Motorcycle riding is inherently riskier than driving an automobile. Riders have no vehicle protective structure surrounding them, and are less visible to other motorists, so they must maintain awareness of other drivers, obstacles and potential escape paths to help mitigate that risk.

Maj. Chris Horton, the 4th Infantry Division motorcycle mentor, has been riding for roughly two decades and recounts a harrowing experience that occurred early in his riding days.

“I thought I was an experienced rider,” he said. “And after taking a basic rider course, I thought I knew everything I needed to know. I was as confident as I could be … then I had an accident.”

Horton’s description of the incident indicates it could have happened to any rider.

“A vehicle stopped suddenly in front of me,” he said. “I swerved to avoid it, but I ended up driving down into a roadside ditch, where my foot peg caught the side of the hill. I was able to repair the bike, but I injured my shoulder pretty badly and ended up needing surgery to repair it years later.”

In the rider courses at Fort Carson, mentors and instructors teach the best techniques for swerving, something Horton said would have helped him avoid his accident. Mentors also teach braking technique, obstacle avoidance, counter steering and finding escape paths.

“From the time a rider notices a hazard, it takes four seconds for him or her to execute a maneuver,” Horton said. “Executing a maneuver is a skill, and these are skills that can be learned and practiced.”

Skill development is a key part of the mentorship program. That’s why the new Fort Carson policy also requires riders to complete mandatory progressive training.

“We have two advanced courses at Fort Carson, the Basic Rider Course II and the Advanced Sportbike Course,” Horton said. “Required courses can be taken on or off post, but keep in mind that Fort Carson motorcycle training courses are provided to active duty military members at no cost to the service member.”

Early this week, several riders completed the Basic Rider Course at the Fort Carson Motorcycle Training Range on the post’s north side, near the railhead. Horton was on hand to mentor and teach along with other instructors.

Sgt. 1st Class Garret Pool, senior targeting NCO, Division Artillery, 4th Inf. Div., said he purchased a new bike in the last year and picked up motorcycle riding at the urging of friends.

“This has been helpful, even just the familiarization part,” he said. “I’ve learned some important new techniques, and I learned some things I already knew, but was performing sloppy. I’m not as proficient as I’d like to be, but I’m getting more familiar. We’re practicing things I’ve never thought about before, and I can see how they’ll be useful on the road. It’s obvious these instructors are extremely knowledgeable.”

Fort Carson motorcycle licenses are valid for five years. Riders can find more information about the new policy, reporting procedures, licensure and training requirements from their unit motorcycle mentor.

MMA & Princeton PD Team Up for Voluntary Sound Check

By | General Posts

Your Massachusetts Motorcycle Association is teaming up with the Princeton Police Department to conduct a Voluntary Motorcycle Sound Emissions Check at the Thomas Prince School on Route 62 in Princeton, Massachusetts on July 11, 2020 beginning at 11 AM.

This is a “no enforcement” and no cost awareness event aimed at educating riders and the public regarding the realities and implications of Motorcycle Exhaust emissions, specifically regarding sound levels.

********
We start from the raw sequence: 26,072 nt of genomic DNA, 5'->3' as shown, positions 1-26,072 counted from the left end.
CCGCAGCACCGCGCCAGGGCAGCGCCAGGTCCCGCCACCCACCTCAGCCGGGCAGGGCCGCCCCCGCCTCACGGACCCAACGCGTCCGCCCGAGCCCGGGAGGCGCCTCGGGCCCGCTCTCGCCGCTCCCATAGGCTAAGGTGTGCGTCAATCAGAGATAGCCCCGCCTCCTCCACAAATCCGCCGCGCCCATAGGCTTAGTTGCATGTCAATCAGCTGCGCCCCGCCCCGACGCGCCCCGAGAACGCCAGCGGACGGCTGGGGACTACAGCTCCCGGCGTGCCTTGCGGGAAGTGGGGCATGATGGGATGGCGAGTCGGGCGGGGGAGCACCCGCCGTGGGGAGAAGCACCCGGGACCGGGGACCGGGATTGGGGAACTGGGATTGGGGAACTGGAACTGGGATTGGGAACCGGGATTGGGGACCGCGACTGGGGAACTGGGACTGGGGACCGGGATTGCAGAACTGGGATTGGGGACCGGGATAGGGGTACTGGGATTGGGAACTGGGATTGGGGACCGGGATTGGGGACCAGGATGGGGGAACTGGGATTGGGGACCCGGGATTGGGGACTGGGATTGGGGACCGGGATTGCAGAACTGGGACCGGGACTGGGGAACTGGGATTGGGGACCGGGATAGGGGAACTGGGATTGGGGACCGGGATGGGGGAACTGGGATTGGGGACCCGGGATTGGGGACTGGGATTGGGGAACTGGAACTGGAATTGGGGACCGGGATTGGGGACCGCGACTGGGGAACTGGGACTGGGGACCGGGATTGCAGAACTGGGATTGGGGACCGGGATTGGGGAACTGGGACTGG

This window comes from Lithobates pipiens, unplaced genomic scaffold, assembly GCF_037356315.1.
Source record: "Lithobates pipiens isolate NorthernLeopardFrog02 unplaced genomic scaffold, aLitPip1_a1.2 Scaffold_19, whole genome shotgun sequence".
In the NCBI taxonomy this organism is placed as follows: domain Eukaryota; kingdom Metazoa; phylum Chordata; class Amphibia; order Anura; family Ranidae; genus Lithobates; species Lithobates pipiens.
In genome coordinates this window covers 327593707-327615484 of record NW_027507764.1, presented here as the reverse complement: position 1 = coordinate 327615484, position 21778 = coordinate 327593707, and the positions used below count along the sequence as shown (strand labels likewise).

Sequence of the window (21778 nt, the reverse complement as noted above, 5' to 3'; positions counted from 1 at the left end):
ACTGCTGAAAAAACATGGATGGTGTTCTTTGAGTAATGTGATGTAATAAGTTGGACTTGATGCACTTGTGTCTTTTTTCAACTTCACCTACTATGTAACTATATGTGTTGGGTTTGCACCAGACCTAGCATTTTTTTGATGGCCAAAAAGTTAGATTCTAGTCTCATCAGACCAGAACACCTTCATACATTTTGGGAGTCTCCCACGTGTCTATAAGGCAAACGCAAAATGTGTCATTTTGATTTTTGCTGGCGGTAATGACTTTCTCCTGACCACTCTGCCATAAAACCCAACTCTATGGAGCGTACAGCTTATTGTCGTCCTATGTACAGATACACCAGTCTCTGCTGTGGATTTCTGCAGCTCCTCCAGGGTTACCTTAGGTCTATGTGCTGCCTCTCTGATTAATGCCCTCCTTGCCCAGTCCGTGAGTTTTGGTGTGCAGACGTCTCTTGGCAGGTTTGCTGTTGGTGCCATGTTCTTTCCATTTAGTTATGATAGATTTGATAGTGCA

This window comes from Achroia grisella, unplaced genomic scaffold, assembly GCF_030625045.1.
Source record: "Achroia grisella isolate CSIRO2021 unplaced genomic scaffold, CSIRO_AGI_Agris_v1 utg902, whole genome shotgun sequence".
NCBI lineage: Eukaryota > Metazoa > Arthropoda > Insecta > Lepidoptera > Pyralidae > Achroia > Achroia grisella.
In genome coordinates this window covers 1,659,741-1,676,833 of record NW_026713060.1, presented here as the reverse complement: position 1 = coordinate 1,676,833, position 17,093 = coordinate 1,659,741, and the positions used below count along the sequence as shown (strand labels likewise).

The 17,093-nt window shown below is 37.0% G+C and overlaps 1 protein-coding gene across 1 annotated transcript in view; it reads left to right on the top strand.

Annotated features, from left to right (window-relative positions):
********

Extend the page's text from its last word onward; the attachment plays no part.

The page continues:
On Tuesday, June 9, your Massachusetts Motorcycle Association was invited to participate in the Princeton Select Board meeting to address growing and continuing concerns among Residents concerning the problems of Motorcycle Sound Emissions and reckless riding in and around the town of Princeton.

Alerted by a MassMotorcycle member to the concerns, numerous potential approaches to tackling what is perceived as an invasion of residents rights to a safe and peaceful weekend were being discussed including Motorcycle Original Equipment Exhaust Enforcement, Traffic Restrictions for Motorcyclists, and other options. Your MassMotorcycle Association immediately contacted the Chief of Police, Michele Powers, to discuss the concerns and approaches. Chief Powers in turn discussed the MassMotorcycle feedback with the Select Board resulting in the invitation to speak with the Select Board at the June 9th Meeting.

In 2009, in response to similar concerns at the time and numerous town warrants and Legislative Bills aimed at addressing the issue, your MassMotorcycle Association created the “When in Town, Throttle Down!©” program to address a wealth of misinformation concerning Motorcycle Exhaust and Sound Issues, specifically aimed at education and awareness of “What’s the Noise about Noise?” The resulting program included a Voluntary Sound Check program, including investing in Sound Testing Equipment and Training. This program has been used with great affect around the Commonwealth in the following 11 years and the “noise” has significantly quieted down since.

This program has since also been used successfully in numerous towns across the Commonwealth, in other States around the Country, and education sessions have been given at regional and national conferences such as the ABATE of Oklahoma S.M.I.L.E. and Motorcycle Riders Foundation Meeting of the Minds.

To be conducted by the MMA in conjunction with the Princeton Police, the Voluntary Sound Check planned for July 11th will be a “no enforcement” awareness-only event. All riders are invited to stop by for a few minutes for a free bottle of water while they learn about the issues concerning Motorcycle Exhaust Sound Emissions, the legal limits of those emissions, whether their motorcycles are within them, and how to potentially control them. The testing takes only a few short moments – far less time than it will take to finish a bottle of water.